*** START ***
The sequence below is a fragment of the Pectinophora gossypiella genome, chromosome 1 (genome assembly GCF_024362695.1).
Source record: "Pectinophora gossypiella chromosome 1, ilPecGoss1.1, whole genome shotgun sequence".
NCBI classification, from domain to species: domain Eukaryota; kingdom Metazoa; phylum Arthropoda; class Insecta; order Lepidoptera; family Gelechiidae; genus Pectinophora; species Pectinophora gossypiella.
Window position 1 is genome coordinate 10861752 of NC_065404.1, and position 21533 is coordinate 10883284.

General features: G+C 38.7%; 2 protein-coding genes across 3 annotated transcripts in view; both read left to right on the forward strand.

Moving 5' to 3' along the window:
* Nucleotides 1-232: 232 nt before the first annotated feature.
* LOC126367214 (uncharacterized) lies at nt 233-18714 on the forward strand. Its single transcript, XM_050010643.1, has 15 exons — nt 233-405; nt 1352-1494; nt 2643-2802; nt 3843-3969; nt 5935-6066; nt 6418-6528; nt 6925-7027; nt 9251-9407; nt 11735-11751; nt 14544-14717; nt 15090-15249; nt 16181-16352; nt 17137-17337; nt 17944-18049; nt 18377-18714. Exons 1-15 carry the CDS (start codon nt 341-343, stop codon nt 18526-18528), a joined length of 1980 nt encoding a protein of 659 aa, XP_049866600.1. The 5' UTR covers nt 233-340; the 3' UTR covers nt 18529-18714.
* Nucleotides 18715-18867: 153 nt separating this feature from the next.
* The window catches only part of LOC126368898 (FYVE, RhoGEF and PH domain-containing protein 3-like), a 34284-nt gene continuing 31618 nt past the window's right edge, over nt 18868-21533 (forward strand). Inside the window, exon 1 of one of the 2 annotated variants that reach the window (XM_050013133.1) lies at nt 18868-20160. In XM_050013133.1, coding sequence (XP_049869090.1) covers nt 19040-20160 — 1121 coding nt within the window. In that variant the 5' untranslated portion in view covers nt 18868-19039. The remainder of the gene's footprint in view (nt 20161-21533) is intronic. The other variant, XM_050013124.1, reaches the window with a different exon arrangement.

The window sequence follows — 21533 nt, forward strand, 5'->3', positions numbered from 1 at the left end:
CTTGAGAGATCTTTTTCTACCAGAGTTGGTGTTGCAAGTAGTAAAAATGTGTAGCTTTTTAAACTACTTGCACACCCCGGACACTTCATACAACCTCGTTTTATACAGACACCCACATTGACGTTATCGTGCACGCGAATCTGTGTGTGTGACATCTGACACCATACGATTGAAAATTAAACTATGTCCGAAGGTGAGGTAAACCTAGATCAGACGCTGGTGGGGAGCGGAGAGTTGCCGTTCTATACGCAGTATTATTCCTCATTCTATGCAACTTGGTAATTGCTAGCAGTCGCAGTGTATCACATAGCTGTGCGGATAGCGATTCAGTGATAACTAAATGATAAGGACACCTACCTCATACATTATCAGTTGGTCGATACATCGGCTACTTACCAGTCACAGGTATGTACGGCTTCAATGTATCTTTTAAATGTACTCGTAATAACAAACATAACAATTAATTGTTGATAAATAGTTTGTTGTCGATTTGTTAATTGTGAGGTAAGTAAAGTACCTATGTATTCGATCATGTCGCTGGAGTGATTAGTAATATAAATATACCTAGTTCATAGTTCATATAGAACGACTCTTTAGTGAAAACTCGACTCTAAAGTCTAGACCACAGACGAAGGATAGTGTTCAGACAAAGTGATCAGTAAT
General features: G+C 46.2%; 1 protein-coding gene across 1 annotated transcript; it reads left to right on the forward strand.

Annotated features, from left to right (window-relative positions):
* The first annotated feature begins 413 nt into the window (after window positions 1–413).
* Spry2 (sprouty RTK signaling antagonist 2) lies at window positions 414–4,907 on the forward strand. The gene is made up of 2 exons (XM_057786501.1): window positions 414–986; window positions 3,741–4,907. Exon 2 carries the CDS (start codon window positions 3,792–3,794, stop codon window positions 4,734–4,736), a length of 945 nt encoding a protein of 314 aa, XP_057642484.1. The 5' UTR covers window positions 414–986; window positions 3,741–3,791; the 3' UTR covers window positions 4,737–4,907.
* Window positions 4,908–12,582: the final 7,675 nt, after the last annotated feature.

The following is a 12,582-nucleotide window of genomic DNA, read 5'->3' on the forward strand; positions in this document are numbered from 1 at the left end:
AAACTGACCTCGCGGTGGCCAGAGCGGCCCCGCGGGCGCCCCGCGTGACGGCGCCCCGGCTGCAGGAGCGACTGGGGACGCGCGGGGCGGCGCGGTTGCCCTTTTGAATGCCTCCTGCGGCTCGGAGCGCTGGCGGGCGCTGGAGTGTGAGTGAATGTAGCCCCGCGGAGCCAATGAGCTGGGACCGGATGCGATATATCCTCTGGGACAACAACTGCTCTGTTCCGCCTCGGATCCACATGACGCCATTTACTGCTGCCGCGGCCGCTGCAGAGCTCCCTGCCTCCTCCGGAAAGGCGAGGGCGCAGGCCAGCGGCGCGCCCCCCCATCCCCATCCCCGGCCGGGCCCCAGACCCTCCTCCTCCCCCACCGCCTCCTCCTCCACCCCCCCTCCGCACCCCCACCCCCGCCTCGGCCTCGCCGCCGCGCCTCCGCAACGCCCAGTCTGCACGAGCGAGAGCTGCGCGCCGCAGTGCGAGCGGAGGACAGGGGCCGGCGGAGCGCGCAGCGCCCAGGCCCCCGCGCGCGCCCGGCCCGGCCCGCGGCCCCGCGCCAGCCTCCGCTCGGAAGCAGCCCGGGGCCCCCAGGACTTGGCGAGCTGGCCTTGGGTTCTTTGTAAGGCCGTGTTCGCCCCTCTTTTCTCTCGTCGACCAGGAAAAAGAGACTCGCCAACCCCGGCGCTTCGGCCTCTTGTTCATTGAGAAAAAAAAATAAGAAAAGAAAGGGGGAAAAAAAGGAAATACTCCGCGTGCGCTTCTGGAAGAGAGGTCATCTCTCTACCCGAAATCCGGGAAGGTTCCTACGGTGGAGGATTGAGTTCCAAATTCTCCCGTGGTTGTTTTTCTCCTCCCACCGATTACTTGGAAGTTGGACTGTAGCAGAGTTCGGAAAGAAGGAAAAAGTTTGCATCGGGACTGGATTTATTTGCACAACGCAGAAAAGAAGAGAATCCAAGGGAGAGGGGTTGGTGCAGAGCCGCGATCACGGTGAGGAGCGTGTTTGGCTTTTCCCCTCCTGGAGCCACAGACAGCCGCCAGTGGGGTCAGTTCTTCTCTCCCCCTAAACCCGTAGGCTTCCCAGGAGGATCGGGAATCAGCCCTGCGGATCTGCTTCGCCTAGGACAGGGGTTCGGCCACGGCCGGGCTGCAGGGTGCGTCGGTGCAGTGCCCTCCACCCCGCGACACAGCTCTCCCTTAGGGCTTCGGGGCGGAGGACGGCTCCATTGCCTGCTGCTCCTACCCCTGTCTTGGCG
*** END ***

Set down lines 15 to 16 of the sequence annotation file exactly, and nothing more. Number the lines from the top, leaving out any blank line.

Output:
* The first annotated feature begins 413 nt into the window (after window positions 1–413).
* Spry2 (sprouty RTK signaling antagonist 2) lies at window positions 414–4,907 on the forward strand. The gene is made up of 2 exons (XM_057786501.1): window positions 414–986; window positions 3,741–4,907. Exon 2 carries the CDS (start codon window positions 3,792–3,794, stop codon window positions 4,734–4,736), a length of 945 nt encoding a protein of 314 aa, XP_057642484.1. The 5' UTR covers window positions 414–986; window positions 3,741–3,791; the 3' UTR covers window positions 4,737–4,907.